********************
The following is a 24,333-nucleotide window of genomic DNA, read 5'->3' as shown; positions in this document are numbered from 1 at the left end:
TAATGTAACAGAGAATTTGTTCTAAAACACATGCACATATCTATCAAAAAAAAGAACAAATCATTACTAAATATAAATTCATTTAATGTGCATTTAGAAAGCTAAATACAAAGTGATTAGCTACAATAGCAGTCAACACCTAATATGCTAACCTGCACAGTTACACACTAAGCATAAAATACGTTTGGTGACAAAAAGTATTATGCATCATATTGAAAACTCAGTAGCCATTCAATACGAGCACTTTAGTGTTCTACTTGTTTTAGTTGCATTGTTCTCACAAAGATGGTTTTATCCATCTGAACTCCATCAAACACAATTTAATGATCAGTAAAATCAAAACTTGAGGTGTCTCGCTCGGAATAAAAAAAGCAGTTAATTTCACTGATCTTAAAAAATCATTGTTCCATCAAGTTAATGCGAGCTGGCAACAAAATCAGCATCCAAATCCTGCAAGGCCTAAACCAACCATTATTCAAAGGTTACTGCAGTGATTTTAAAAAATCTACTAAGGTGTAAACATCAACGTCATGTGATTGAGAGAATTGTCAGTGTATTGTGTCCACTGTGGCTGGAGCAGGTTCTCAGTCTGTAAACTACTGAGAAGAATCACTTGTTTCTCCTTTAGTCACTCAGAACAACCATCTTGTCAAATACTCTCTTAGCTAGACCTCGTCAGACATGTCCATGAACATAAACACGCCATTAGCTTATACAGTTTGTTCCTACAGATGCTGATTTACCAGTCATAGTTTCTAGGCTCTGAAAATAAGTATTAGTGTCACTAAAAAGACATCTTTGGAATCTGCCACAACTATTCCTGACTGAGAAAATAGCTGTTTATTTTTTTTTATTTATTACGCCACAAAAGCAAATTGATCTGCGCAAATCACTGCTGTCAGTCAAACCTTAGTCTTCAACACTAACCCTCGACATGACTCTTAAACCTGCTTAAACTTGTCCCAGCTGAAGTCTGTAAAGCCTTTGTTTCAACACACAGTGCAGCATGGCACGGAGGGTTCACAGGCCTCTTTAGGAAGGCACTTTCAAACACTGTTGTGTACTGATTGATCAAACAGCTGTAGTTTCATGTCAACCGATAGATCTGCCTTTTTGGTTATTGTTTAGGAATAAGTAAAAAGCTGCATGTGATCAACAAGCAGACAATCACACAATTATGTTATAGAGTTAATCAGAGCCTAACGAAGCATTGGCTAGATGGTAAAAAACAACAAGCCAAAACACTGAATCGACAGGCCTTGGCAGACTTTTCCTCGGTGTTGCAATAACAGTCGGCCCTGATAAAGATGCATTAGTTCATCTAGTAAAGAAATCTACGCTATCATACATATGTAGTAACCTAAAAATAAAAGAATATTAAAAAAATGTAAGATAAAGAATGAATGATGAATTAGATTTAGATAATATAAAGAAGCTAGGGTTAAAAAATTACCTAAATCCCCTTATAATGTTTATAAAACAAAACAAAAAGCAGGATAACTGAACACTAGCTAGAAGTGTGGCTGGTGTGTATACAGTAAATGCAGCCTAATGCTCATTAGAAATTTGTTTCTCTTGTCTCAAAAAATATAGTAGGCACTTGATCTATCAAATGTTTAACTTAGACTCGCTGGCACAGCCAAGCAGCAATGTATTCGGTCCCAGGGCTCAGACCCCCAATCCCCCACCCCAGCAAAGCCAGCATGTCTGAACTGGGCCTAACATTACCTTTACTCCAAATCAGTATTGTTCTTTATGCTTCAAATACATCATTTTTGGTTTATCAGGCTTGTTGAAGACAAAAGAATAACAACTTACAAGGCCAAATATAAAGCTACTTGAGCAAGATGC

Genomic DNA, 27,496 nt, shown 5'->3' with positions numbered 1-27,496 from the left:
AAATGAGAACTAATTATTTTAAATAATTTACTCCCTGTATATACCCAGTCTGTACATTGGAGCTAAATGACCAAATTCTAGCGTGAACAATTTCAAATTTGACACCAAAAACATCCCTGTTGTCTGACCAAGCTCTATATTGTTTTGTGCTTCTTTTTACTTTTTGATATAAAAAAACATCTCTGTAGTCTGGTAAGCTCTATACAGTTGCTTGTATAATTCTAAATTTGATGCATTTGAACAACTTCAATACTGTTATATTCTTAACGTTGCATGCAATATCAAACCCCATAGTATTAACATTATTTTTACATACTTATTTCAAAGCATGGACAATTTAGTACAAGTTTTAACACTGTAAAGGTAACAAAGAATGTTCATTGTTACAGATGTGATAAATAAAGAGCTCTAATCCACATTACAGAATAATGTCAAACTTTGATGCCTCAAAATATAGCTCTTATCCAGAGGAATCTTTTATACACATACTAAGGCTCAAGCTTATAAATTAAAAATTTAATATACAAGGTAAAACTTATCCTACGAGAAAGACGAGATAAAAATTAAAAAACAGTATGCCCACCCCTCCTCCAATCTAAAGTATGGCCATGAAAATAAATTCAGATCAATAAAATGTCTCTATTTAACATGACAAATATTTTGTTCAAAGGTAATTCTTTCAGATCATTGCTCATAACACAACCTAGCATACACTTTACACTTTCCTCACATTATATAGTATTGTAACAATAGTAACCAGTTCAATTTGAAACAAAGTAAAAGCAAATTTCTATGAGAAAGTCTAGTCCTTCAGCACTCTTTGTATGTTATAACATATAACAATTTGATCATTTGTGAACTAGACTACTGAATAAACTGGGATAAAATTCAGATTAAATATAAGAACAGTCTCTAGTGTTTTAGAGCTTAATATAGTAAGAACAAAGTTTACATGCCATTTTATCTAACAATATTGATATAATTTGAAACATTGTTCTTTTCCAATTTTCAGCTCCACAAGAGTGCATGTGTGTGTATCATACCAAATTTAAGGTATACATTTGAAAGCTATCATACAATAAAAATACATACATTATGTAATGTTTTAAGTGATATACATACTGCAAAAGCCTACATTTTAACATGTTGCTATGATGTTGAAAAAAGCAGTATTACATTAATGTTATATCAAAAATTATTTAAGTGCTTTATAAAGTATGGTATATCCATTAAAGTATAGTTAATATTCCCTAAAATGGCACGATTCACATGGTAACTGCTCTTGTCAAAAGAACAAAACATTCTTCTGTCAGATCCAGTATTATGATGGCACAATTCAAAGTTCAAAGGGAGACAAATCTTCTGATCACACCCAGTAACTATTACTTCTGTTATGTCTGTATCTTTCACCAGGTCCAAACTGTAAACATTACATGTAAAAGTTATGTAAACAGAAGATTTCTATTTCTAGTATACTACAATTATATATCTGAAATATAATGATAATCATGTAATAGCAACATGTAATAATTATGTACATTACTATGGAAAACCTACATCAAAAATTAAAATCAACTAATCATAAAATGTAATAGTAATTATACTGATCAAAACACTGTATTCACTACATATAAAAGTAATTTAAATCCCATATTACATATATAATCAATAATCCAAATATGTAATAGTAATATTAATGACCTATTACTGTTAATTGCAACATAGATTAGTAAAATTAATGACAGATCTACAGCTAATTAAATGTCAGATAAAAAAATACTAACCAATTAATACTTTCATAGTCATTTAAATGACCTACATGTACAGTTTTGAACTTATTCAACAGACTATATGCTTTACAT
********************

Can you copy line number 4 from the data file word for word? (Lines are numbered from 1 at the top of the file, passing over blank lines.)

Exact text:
AAATGAGAACTAATTATTTTAAATAATTTACTCCCTGTATATACCCAGTCTGTACATTGGAGCTAAATGACCAAATTCTAGCGTGAACAATTTCAAATTTGACACCAAAAACATCCCTGTTGTCTGACCAAGCTCTATATTGTTTTGTGCTTCTTTTTACTTTTTGATATAAAAAAACATCTCTGTAGTCTGGTAAGCTCTATACAGTTGCTTGTATAATTCTAAATTTGATGCATTTGAACAACTTCAATACTGTTATATTCTTAACGTTGCATGCAATATCAAACCCCATAGTATTAACATTATTTTTACATACTTATTTCAAAGCATGGACAATTTAGTACAAGTTTTAACACTGTAAAGGTAACAAAGAATGTTCATTGTTACAGATGTGATAAATAAAGAGCTCTAATCCACATTACAGAATAATGTCAAACTTTGATGCCTCAAAATATAGCTCTTATCCAGAGGAATCTTTTATACACATACTAAGGCTCAAGCTTATAAATTAAAAATTTAATATACAAGGTAAAACTTATCCTACGAGAAAGACGAGATAAAAATTAAAAAACAGTATGCCCACCCCTCCTCCAATCTAAAGTATGGCCATGAAAATAAATTCAGATCAATAAAATGTCTCTATTTAACATGACAAATATTTTGTTCAAAGGTAATTCTTTCAGATCATTGCTCATAACACAACCTAGCATACACTTTACACTTTCCTCACATTATATAGTATTGTAACAATAGTAACCAGTTCAATTTGAAACAAAGTAAAAGCAAATTTCTATGAGAAAGTCTAGTCCTTCAGCACTCTTTGTATGTTATAACATATAACAATTTGATCATTTGTGAACTAGACTACTGAATAAACTGGGATAAAATTCAGATTAAATATAAGAACAGTCTCTAGTGTTTTAGAGCTTAATATAGTAAGAACAAAGTTTACATGCCATTTTATCTAACAATATTGATATAATTTGAAACATTGTTCTTTTCCAATTTTCAGCTCCACAAGAGTGCATGTGTGTGTATCATACCAAATTTAAGGTATACATTTGAAAGCTATCATACAATAAAAATACATACATTATGTAATGTTTTAAGTGATATACATACTGCAAAAGCCTACATTTTAACATGTTGCTATGATGTTGAAAAAAGCAGTATTACATTAATGTTATATCAAAAATTATTTAAGTGCTTTATAAAGTATGGTATATCCATTAAAGTATAGTTAATATTCCCTAAAATGGCACGATTCACATGGTAACTGCTCTTGTCAAAAGAACAAAACATTCTTCTGTCAGATCCAGTATTATGATGGCACAATTCAAAGTTCAAAGGGAGACAAATCTTCTGATCACACCCAGTAACTATTACTTCTGTTATGTCTGTATCTTTCACCAGGTCCAAACTGTAAACATTACATGTAAAAGTTATGTAAACAGAAGATTTCTATTTCTAGTATACTACAATTATATATCTGAAATATAATGATAATCATGTAATAGCAACATGTAATAATTATGTACATTACTATGGAAAACCTACATCAAAAATTAAAATCAACTAATCATAAAATGTAATAGTAATTATACTGATCAAAACACTGTATTCACTACATATAAAAGTAATTTAAATCCCATATTACATATATAATCAATAATCCAAATATGTAATAGTAATATTAATGACCTATTACTGTTAATTGCAACATAGATTAGTAAAATTAATGACAGATCTACAGCTAATTAAATGTCAGATAAAAAAATACTAACCAATTAATACTTTCATAGTCATTTAAATGACCTACATGTACAGTTTTGAACTTATTCAACAGACTATATGCTTTACAT